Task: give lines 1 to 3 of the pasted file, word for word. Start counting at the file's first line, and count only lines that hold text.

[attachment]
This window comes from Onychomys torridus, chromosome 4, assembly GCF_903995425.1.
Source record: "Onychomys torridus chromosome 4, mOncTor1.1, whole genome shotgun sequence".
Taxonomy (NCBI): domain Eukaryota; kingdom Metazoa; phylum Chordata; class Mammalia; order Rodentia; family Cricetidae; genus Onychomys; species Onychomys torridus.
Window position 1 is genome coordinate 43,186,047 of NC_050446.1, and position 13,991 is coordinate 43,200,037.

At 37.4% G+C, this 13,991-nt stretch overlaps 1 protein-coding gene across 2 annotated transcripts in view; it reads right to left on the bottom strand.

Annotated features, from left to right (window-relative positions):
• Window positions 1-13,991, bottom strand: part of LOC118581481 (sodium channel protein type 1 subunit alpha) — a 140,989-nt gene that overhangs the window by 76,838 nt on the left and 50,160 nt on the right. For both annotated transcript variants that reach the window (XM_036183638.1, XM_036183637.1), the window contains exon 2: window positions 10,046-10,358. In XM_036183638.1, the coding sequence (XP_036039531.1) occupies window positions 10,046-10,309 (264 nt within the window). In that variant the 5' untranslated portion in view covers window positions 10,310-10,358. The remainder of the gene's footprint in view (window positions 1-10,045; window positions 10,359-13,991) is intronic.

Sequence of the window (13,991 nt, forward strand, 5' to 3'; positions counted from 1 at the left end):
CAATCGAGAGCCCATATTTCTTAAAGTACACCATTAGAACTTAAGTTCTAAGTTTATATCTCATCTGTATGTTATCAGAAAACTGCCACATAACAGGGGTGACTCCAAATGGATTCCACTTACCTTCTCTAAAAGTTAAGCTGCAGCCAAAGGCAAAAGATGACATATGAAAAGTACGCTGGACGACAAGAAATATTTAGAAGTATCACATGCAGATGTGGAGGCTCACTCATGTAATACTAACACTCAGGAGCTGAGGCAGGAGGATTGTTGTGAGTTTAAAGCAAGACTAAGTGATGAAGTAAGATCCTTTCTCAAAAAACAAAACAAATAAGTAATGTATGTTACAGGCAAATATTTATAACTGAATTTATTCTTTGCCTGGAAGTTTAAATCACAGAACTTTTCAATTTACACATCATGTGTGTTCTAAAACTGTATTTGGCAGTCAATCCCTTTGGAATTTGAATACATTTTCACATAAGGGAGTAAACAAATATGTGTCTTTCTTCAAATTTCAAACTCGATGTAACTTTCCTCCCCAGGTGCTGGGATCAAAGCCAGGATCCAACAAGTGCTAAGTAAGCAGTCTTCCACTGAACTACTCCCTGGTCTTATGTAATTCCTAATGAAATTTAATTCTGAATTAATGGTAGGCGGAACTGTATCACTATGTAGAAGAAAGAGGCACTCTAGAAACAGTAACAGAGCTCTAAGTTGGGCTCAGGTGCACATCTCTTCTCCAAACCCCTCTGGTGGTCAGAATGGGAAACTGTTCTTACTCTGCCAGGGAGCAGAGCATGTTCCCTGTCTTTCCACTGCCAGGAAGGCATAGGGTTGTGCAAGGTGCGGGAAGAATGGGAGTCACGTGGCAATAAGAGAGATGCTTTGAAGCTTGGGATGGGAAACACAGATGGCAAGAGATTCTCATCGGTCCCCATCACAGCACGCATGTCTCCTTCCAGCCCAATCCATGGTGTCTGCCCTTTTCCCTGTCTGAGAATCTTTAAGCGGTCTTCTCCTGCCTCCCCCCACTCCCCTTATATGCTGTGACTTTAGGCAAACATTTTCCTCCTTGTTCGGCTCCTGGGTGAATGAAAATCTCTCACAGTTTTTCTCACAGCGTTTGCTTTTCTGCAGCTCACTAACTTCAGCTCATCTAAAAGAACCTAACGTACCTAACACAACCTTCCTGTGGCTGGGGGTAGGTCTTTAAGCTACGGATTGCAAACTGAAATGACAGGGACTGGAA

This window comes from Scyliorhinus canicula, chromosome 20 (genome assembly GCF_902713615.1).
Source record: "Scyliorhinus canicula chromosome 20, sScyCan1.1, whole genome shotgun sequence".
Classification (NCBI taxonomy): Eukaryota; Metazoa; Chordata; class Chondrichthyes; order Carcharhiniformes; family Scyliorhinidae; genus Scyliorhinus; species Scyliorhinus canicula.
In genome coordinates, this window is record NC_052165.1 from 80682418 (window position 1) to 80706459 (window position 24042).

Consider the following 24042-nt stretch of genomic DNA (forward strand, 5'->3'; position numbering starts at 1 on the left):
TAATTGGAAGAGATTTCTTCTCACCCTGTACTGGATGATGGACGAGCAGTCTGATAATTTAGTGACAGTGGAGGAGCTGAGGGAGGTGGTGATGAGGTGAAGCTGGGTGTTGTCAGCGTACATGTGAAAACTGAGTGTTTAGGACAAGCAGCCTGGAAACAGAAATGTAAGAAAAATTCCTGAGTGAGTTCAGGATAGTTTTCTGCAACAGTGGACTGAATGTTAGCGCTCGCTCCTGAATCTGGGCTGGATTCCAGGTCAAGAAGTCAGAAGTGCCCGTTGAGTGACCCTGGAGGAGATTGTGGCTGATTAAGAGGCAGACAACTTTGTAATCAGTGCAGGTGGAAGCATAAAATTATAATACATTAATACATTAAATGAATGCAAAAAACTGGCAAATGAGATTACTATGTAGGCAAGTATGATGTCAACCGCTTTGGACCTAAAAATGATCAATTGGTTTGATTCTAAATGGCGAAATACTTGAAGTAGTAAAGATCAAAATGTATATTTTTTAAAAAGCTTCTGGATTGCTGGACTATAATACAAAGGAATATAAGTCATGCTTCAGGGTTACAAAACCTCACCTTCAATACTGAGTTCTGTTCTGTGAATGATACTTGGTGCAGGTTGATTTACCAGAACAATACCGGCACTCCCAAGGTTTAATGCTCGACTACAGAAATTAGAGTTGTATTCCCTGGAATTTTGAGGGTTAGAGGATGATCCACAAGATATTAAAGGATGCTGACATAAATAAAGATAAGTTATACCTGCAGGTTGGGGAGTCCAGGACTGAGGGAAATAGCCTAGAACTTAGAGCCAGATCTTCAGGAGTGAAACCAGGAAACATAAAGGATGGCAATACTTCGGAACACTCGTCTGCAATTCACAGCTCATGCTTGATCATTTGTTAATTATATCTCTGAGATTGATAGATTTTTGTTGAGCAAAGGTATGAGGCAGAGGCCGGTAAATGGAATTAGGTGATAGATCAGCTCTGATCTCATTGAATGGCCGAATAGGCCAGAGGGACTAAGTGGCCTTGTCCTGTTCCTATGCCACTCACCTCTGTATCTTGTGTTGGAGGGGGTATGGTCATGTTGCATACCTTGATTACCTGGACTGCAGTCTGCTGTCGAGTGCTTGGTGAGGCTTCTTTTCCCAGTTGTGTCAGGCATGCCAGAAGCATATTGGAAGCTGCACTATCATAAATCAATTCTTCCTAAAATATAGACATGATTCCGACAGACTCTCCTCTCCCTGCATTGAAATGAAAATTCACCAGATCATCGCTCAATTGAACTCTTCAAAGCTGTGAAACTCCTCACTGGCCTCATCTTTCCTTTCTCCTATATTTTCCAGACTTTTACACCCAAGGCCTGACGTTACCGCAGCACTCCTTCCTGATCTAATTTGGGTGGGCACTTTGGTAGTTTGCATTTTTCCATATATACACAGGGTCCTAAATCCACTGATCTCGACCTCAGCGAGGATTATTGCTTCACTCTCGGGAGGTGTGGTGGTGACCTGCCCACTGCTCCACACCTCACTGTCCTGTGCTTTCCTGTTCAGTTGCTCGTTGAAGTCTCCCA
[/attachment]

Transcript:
This window comes from Onychomys torridus, chromosome 4, assembly GCF_903995425.1.
Source record: "Onychomys torridus chromosome 4, mOncTor1.1, whole genome shotgun sequence".
Taxonomy (NCBI): domain Eukaryota; kingdom Metazoa; phylum Chordata; class Mammalia; order Rodentia; family Cricetidae; genus Onychomys; species Onychomys torridus.